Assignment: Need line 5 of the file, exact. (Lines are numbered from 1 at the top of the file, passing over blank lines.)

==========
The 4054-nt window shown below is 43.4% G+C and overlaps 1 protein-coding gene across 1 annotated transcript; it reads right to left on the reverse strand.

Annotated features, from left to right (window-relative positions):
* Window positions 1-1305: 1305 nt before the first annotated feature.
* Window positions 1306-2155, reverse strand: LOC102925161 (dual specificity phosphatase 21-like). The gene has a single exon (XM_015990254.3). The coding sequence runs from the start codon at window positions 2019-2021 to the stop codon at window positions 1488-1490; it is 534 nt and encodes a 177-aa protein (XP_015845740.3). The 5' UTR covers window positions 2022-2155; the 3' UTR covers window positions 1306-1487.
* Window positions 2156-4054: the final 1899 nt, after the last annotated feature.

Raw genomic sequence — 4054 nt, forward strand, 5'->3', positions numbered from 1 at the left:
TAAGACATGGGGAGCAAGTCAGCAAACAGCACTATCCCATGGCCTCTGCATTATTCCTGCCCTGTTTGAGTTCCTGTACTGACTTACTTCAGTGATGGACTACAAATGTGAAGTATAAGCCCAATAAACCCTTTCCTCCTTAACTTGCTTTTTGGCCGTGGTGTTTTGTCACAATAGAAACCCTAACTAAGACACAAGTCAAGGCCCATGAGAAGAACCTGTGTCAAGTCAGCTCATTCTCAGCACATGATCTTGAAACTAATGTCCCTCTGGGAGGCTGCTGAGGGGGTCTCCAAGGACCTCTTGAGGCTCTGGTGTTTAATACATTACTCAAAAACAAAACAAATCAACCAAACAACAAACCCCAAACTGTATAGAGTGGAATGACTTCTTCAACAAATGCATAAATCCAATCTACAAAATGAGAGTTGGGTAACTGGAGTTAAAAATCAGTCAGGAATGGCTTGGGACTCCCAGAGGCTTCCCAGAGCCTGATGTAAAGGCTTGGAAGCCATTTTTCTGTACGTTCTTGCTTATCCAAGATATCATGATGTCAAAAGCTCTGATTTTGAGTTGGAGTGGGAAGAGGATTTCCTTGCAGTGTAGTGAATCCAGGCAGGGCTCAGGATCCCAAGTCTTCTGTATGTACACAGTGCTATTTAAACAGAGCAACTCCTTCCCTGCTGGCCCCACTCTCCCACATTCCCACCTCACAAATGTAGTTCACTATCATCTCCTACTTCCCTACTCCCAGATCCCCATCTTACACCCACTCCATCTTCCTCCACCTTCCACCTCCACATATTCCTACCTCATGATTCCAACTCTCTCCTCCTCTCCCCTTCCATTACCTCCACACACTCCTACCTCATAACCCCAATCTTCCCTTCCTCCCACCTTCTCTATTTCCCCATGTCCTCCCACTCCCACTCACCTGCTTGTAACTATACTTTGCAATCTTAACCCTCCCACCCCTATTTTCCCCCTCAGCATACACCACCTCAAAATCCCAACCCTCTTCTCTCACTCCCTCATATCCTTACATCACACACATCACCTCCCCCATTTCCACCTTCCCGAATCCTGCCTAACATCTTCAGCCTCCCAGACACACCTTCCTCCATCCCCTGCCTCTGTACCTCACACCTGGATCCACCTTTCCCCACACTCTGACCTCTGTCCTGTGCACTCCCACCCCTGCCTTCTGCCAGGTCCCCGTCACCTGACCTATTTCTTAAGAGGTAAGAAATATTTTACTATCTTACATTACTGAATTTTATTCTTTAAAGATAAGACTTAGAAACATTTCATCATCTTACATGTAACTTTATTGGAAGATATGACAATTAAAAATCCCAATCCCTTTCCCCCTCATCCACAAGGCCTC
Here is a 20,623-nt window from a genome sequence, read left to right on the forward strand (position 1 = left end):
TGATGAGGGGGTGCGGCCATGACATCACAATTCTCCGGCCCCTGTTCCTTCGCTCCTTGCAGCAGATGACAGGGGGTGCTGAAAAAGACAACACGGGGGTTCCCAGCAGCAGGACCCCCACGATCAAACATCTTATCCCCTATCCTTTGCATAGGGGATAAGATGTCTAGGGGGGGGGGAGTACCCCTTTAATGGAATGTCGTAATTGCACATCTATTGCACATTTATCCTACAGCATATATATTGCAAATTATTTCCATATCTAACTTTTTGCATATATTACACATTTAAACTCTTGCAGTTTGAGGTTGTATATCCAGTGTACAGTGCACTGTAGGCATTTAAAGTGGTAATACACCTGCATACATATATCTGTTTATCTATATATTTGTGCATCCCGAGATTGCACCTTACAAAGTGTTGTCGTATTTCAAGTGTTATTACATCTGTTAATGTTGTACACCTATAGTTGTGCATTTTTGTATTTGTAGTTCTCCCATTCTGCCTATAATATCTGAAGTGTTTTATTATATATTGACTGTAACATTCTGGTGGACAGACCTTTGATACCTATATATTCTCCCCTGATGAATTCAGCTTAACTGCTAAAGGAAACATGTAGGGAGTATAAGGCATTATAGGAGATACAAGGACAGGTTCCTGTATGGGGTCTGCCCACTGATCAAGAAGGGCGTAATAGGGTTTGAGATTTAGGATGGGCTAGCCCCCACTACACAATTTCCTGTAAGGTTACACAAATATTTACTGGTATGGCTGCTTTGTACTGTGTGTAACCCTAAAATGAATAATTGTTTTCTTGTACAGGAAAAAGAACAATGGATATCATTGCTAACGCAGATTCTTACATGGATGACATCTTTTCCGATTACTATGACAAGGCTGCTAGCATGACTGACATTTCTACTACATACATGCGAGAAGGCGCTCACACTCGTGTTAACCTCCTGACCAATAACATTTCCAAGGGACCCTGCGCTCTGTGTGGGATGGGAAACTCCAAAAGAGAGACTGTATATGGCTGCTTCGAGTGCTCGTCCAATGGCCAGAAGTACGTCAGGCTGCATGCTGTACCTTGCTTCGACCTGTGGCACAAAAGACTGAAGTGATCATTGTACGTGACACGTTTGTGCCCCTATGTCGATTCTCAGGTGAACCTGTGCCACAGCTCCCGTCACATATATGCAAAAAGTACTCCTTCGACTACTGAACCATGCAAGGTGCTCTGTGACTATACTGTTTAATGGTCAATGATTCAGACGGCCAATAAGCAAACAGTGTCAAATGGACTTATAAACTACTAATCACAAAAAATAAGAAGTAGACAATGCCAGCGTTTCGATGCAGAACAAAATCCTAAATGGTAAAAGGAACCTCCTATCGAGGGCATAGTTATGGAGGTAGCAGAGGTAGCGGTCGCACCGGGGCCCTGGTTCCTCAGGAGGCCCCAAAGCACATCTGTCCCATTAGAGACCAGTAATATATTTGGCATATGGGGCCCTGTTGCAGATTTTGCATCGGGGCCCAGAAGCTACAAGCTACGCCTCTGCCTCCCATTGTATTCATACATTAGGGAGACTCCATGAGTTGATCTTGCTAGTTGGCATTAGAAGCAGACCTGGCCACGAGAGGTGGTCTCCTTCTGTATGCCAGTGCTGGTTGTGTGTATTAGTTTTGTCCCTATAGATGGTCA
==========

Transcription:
* Window positions 2156-4054: the final 1899 nt, after the last annotated feature.